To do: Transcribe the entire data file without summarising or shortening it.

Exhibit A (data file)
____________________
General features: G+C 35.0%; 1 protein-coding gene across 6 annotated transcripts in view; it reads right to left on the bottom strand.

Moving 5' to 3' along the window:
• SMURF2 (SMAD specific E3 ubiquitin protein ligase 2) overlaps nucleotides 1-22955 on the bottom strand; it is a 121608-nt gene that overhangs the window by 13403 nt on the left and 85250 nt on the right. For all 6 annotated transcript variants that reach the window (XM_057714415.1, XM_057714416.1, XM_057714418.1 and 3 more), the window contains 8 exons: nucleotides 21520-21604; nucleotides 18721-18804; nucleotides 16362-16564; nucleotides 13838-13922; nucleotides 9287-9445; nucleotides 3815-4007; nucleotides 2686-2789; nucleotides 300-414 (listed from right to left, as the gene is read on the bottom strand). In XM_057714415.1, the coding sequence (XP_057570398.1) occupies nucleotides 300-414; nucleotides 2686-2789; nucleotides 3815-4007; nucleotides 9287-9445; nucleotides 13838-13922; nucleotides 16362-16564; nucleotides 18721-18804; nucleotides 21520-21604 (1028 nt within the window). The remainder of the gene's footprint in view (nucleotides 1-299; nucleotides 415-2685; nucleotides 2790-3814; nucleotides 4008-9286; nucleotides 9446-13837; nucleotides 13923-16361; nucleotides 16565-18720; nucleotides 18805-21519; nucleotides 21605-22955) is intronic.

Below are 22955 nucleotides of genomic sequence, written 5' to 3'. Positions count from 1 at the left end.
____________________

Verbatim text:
General features: G+C 35.0%; 1 protein-coding gene across 6 annotated transcripts in view; it reads right to left on the bottom strand.

Moving 5' to 3' along the window:
• SMURF2 (SMAD specific E3 ubiquitin protein ligase 2) overlaps nucleotides 1-22955 on the bottom strand; it is a 121608-nt gene that overhangs the window by 13403 nt on the left and 85250 nt on the right. For all 6 annotated transcript variants that reach the window (XM_057714415.1, XM_057714416.1, XM_057714418.1 and 3 more), the window contains 8 exons: nucleotides 21520-21604; nucleotides 18721-18804; nucleotides 16362-16564; nucleotides 13838-13922; nucleotides 9287-9445; nucleotides 3815-4007; nucleotides 2686-2789; nucleotides 300-414 (listed from right to left, as the gene is read on the bottom strand). In XM_057714415.1, the coding sequence (XP_057570398.1) occupies nucleotides 300-414; nucleotides 2686-2789; nucleotides 3815-4007; nucleotides 9287-9445; nucleotides 13838-13922; nucleotides 16362-16564; nucleotides 18721-18804; nucleotides 21520-21604 (1028 nt within the window). The remainder of the gene's footprint in view (nucleotides 1-299; nucleotides 415-2685; nucleotides 2790-3814; nucleotides 4008-9286; nucleotides 9446-13837; nucleotides 13923-16361; nucleotides 16565-18720; nucleotides 18805-21519; nucleotides 21605-22955) is intronic.

Below are 22955 nucleotides of genomic sequence, written 5' to 3'. Positions count from 1 at the left end.